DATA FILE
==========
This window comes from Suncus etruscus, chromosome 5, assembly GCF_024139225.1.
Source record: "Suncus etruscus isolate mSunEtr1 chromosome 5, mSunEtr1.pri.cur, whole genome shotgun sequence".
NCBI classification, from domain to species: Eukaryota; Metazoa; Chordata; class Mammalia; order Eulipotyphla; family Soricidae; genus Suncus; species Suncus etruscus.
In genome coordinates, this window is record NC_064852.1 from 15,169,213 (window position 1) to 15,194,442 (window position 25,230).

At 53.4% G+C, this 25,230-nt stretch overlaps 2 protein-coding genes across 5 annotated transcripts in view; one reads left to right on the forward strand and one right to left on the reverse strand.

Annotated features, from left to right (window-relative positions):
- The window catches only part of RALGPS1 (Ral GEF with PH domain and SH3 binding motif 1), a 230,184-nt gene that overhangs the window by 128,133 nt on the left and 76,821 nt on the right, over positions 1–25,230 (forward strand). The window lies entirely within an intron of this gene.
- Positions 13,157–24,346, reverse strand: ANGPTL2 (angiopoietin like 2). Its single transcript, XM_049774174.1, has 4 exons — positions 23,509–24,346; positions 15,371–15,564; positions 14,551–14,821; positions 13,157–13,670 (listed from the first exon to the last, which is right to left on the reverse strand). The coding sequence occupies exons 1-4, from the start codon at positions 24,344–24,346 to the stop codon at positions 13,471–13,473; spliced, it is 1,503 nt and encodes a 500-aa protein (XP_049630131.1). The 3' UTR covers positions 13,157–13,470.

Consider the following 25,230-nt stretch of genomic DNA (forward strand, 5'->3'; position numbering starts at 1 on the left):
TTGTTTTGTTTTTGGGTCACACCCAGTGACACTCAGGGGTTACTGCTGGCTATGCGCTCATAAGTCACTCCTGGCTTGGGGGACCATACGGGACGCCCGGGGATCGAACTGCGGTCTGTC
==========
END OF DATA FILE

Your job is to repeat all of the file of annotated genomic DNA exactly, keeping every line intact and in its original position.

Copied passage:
This window comes from Suncus etruscus, chromosome 5, assembly GCF_024139225.1.
Source record: "Suncus etruscus isolate mSunEtr1 chromosome 5, mSunEtr1.pri.cur, whole genome shotgun sequence".
NCBI classification, from domain to species: Eukaryota; Metazoa; Chordata; class Mammalia; order Eulipotyphla; family Soricidae; genus Suncus; species Suncus etruscus.
In genome coordinates, this window is record NC_064852.1 from 15,169,213 (window position 1) to 15,194,442 (window position 25,230).

At 53.4% G+C, this 25,230-nt stretch overlaps 2 protein-coding genes across 5 annotated transcripts in view; one reads left to right on the forward strand and one right to left on the reverse strand.

Annotated features, from left to right (window-relative positions):
- The window catches only part of RALGPS1 (Ral GEF with PH domain and SH3 binding motif 1), a 230,184-nt gene that overhangs the window by 128,133 nt on the left and 76,821 nt on the right, over positions 1–25,230 (forward strand). The window lies entirely within an intron of this gene.
- Positions 13,157–24,346, reverse strand: ANGPTL2 (angiopoietin like 2). Its single transcript, XM_049774174.1, has 4 exons — positions 23,509–24,346; positions 15,371–15,564; positions 14,551–14,821; positions 13,157–13,670 (listed from the first exon to the last, which is right to left on the reverse strand). The coding sequence occupies exons 1-4, from the start codon at positions 24,344–24,346 to the stop codon at positions 13,471–13,473; spliced, it is 1,503 nt and encodes a 500-aa protein (XP_049630131.1). The 3' UTR covers positions 13,157–13,470.

Consider the following 25,230-nt stretch of genomic DNA (forward strand, 5'->3'; position numbering starts at 1 on the left):
TTGTTTTGTTTTTGGGTCACACCCAGTGACACTCAGGGGTTACTGCTGGCTATGCGCTCATAAGTCACTCCTGGCTTGGGGGACCATACGGGACGCCCGGGGATCGAACTGCGGTCTGTC